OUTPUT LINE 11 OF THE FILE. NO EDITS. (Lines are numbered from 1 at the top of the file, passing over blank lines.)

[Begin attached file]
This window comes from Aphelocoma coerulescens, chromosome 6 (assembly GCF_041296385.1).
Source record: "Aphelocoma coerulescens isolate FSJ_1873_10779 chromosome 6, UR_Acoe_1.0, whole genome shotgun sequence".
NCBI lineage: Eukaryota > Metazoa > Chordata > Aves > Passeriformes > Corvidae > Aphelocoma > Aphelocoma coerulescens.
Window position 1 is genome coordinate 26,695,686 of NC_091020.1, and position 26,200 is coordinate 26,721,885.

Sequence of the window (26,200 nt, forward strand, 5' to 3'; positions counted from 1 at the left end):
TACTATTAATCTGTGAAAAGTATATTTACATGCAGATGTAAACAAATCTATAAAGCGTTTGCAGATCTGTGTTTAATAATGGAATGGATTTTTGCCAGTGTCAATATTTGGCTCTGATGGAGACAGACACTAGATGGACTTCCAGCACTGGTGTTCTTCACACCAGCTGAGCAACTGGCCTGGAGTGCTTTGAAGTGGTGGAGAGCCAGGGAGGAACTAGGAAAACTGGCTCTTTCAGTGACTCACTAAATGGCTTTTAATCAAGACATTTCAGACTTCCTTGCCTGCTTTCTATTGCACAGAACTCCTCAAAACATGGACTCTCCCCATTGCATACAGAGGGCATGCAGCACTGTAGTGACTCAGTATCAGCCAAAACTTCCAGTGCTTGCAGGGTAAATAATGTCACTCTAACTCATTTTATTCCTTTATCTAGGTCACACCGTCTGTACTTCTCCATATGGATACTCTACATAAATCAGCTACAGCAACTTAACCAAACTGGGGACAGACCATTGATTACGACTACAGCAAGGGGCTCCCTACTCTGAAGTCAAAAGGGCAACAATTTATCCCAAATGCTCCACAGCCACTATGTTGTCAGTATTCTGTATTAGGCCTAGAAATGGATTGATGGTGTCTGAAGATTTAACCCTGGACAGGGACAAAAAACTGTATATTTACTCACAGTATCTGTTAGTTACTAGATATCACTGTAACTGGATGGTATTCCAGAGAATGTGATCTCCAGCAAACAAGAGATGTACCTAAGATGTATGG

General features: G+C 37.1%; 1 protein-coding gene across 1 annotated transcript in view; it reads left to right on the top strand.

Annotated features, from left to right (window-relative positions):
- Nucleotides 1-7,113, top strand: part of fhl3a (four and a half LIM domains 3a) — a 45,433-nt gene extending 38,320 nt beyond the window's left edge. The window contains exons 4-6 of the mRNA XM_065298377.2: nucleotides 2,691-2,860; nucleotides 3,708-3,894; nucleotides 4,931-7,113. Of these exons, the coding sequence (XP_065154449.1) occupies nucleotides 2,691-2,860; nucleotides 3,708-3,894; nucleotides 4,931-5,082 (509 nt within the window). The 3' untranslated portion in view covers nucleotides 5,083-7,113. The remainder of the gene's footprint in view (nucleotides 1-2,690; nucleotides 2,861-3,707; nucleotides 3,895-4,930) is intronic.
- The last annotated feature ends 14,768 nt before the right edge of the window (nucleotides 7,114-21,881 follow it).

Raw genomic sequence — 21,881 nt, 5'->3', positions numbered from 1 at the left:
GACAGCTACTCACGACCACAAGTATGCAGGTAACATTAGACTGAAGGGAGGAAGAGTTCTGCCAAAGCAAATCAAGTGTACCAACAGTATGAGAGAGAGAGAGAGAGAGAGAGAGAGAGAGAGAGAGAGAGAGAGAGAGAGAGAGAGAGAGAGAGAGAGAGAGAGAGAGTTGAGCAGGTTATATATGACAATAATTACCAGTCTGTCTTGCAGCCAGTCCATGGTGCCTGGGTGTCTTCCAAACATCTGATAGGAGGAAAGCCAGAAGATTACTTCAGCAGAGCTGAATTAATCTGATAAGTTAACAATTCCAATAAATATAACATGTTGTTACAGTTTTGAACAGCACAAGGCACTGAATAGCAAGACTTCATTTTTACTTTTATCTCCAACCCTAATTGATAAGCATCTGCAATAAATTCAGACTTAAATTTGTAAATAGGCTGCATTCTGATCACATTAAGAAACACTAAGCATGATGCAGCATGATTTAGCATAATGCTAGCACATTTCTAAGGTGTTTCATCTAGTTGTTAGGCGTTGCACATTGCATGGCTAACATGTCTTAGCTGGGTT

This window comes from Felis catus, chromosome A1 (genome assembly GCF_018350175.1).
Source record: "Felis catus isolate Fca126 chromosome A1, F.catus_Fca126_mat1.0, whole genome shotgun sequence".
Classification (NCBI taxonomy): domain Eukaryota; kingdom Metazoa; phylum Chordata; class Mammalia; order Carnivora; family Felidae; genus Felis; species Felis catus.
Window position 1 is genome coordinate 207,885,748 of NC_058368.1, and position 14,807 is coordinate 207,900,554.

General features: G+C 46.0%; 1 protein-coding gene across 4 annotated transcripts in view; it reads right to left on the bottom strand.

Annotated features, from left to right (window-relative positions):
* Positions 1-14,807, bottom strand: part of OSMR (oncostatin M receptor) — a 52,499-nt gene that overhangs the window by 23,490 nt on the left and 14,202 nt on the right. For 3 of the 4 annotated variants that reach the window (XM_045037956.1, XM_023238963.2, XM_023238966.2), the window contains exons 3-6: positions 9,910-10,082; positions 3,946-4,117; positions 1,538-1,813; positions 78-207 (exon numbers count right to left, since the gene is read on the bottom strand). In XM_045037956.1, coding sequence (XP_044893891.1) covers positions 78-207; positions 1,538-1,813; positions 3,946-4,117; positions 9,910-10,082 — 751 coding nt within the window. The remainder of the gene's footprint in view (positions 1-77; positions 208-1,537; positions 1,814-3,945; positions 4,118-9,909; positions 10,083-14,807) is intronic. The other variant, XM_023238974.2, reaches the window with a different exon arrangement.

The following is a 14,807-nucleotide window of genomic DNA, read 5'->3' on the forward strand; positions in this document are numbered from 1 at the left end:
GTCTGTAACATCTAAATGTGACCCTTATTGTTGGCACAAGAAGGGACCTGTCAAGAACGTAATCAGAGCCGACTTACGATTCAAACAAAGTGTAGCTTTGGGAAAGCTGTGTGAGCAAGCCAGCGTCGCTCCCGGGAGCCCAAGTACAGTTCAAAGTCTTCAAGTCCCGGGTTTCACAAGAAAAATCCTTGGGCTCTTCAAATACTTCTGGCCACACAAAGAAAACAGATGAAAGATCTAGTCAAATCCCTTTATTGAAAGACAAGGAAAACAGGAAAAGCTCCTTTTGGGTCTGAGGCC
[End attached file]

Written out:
Raw genomic sequence — 21,881 nt, 5'->3', positions numbered from 1 at the left: